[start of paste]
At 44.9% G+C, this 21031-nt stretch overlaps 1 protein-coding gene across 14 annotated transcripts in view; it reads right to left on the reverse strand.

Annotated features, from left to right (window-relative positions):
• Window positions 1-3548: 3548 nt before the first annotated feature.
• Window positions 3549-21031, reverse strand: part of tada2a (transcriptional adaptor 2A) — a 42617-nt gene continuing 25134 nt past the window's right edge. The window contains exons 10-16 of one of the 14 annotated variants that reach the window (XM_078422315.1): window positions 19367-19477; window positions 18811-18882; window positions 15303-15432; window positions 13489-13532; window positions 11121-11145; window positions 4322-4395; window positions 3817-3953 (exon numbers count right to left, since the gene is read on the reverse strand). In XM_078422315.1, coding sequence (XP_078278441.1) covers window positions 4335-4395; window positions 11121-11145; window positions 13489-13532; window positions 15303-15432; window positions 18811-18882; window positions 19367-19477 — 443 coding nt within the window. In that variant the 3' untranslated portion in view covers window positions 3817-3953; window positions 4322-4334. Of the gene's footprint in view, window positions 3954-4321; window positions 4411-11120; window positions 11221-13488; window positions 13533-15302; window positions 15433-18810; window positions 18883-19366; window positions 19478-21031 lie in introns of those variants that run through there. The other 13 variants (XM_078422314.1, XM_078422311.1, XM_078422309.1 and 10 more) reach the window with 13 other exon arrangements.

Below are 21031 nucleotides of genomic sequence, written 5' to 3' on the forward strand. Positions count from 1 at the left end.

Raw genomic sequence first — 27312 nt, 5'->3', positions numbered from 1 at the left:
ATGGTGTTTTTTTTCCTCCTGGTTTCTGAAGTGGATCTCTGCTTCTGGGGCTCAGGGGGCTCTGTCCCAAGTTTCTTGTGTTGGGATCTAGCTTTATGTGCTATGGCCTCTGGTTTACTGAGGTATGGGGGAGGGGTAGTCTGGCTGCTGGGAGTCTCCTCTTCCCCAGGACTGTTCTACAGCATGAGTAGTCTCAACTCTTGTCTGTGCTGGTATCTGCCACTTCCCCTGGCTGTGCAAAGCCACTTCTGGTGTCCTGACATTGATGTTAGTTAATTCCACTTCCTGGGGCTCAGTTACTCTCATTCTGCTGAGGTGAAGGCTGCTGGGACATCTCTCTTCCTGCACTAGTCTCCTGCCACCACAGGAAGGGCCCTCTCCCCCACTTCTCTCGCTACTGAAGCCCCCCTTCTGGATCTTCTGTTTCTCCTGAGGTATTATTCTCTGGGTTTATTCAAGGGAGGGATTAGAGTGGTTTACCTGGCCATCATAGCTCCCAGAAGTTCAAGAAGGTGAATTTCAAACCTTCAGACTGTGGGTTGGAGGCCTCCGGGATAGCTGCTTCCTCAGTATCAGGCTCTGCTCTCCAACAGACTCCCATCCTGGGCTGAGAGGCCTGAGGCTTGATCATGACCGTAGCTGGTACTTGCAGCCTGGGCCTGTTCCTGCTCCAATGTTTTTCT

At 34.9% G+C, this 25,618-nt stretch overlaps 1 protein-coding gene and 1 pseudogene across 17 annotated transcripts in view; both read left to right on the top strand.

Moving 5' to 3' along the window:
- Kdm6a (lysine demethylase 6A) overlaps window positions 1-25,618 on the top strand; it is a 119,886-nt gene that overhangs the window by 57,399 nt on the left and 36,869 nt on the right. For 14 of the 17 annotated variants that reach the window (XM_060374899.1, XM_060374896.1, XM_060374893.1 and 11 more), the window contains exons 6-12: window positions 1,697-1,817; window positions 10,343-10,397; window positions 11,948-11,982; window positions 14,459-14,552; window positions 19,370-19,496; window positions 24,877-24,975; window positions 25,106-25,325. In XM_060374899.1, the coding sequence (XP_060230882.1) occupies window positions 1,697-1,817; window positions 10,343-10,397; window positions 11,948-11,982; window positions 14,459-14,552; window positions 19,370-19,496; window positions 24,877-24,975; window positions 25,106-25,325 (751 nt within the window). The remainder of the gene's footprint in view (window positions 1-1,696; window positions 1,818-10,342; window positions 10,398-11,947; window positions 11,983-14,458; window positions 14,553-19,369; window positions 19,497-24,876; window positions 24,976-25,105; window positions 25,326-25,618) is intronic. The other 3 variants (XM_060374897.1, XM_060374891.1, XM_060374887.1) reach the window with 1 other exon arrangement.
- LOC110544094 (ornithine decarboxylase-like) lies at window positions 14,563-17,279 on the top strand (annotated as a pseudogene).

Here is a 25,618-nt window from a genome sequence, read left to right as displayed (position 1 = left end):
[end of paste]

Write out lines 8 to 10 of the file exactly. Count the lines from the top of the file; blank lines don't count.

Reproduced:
At 34.9% G+C, this 25,618-nt stretch overlaps 1 protein-coding gene and 1 pseudogene across 17 annotated transcripts in view; both read left to right on the top strand.

Moving 5' to 3' along the window:
- Kdm6a (lysine demethylase 6A) overlaps window positions 1-25,618 on the top strand; it is a 119,886-nt gene that overhangs the window by 57,399 nt on the left and 36,869 nt on the right. For 14 of the 17 annotated variants that reach the window (XM_060374899.1, XM_060374896.1, XM_060374893.1 and 11 more), the window contains exons 6-12: window positions 1,697-1,817; window positions 10,343-10,397; window positions 11,948-11,982; window positions 14,459-14,552; window positions 19,370-19,496; window positions 24,877-24,975; window positions 25,106-25,325. In XM_060374899.1, the coding sequence (XP_060230882.1) occupies window positions 1,697-1,817; window positions 10,343-10,397; window positions 11,948-11,982; window positions 14,459-14,552; window positions 19,370-19,496; window positions 24,877-24,975; window positions 25,106-25,325 (751 nt within the window). The remainder of the gene's footprint in view (window positions 1-1,696; window positions 1,818-10,342; window positions 10,398-11,947; window positions 11,983-14,458; window positions 14,553-19,369; window positions 19,497-24,876; window positions 24,976-25,105; window positions 25,326-25,618) is intronic. The other 3 variants (XM_060374897.1, XM_060374891.1, XM_060374887.1) reach the window with 1 other exon arrangement.